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Page:Popular Science Monthly Volume 5.djvu/737

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A SUBSTANTIAL contribution has been recently made to our knowledge of the action of light upon silver salts—a contribution which we cannot but consider as of the highest importance to photography, both as a science and as an art.

In the autumn of last year Dr. Herman Vogel announced,[1] as the result of some experiments that he had been making, that “we are in a position to render bromide of silver sensitive for any color we choose—that is to say, to heighten for particular colors the sensibility it was originally endowed with.” This discovery is such a decided advance that it will be interesting to trace it from the beginning. Dr. Vogel, in the first instance, found to his astonishment that some dry bromide plates, prepared by Colonel Stuart Wortley in this country, were more sensitive to the green than to the blue portions of the spectrum. This result was so totally opposed to the generally-received notions that the subject was submitted to further examination. In the next experiments, a comparison was instituted between dry bromide plates and the same plates when wet from the bath-solution of silver nitrate. The results showed a decided difference in the behavior of the plates. The sensibility of dry bromide plates appears to extend to a greater extent into the least refrangible end of the spectrum than is the case with wet plates. In Dr. Vogel's plates, which received the spectrum formed by the battery of prisms of a direct vision spectroscope from a ray of sunlight reflected from a heliostat, and passing through a slit 0.25 mm. wide, the photographic impression of the spectrum, when developed by an acid developer, extended, in the case of the dry plates, into the orange, but with wet plates not quite into the yellow. The bromide plates prepared by Vogel, moreover, did not exhibit that increased sensitiveness for the green rays which characterized Colonel Stuart Wortley's plates, and this led the German investigator to conjecture that the latter plates contained some substance which absorbed the green to a greater extent than the blue. To test this conclusion, one of the plates was washed in alcohol-and-water in order to remove the yellow coloring-matter with which the plate was coated, and it was then found to have lost, in accordance with Dr. Vogel's anticipations, its sensitiveness for the green rays. The peculiar action of the Wortley dry plates was thus shown to be due to the coating of coloring-matter, and the next step made by Vogel was to seek some substance which especially absorbed the yellow, and at the same time acted as a sensitizer by fixing the free bromine, liberated by the action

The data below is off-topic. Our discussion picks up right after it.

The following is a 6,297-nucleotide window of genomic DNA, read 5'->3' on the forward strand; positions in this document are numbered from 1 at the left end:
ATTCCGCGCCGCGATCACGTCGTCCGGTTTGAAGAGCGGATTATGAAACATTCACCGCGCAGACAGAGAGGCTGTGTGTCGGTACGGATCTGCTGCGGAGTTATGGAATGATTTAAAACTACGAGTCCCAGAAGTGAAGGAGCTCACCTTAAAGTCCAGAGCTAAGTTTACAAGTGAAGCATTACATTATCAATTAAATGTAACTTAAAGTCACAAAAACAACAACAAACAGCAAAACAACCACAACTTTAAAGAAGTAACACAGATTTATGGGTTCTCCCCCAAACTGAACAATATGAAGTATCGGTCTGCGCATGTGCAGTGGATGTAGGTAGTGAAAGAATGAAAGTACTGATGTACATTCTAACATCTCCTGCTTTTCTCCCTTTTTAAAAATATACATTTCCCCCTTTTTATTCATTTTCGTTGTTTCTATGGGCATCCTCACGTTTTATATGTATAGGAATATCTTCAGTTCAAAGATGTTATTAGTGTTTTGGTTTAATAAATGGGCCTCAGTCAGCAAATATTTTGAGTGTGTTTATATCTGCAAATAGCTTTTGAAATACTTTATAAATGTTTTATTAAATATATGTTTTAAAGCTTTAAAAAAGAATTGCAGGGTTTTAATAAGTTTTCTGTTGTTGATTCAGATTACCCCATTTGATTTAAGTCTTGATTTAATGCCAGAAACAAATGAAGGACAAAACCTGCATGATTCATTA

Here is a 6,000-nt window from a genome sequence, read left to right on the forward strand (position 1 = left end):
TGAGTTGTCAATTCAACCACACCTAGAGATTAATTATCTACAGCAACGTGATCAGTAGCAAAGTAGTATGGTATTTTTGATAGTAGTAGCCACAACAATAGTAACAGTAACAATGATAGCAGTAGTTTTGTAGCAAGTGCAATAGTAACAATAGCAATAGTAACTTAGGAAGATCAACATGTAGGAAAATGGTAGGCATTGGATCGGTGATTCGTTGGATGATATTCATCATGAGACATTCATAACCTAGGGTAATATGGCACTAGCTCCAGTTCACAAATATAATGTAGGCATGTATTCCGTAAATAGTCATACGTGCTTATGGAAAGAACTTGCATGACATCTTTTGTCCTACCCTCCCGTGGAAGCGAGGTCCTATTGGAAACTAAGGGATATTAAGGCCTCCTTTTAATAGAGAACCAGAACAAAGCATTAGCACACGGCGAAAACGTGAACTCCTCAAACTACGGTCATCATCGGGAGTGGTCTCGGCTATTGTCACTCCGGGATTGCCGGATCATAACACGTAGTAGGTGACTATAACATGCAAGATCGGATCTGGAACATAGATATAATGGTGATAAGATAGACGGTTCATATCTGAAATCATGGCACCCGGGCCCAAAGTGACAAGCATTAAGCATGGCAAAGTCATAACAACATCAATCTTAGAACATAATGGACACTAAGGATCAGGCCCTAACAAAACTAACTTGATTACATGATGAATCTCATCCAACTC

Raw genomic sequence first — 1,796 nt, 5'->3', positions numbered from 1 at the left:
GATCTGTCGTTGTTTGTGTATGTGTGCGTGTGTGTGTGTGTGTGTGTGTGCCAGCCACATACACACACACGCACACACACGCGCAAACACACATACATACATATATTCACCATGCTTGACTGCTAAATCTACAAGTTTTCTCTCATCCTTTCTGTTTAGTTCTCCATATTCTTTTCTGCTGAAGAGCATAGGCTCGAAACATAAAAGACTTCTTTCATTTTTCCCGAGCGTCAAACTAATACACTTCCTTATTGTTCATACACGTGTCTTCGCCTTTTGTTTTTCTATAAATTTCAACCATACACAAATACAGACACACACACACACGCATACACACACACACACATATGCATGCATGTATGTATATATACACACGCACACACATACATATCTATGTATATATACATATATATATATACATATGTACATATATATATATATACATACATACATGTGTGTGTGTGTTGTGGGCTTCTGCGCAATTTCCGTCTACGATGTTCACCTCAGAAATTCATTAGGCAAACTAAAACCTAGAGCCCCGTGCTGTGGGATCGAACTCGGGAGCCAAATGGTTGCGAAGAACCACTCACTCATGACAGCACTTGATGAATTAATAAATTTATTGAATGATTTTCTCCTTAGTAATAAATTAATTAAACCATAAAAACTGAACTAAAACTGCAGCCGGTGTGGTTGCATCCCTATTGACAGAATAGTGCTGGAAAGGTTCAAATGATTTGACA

1. Poggendorff's Annalen, vol. cl., p. 453.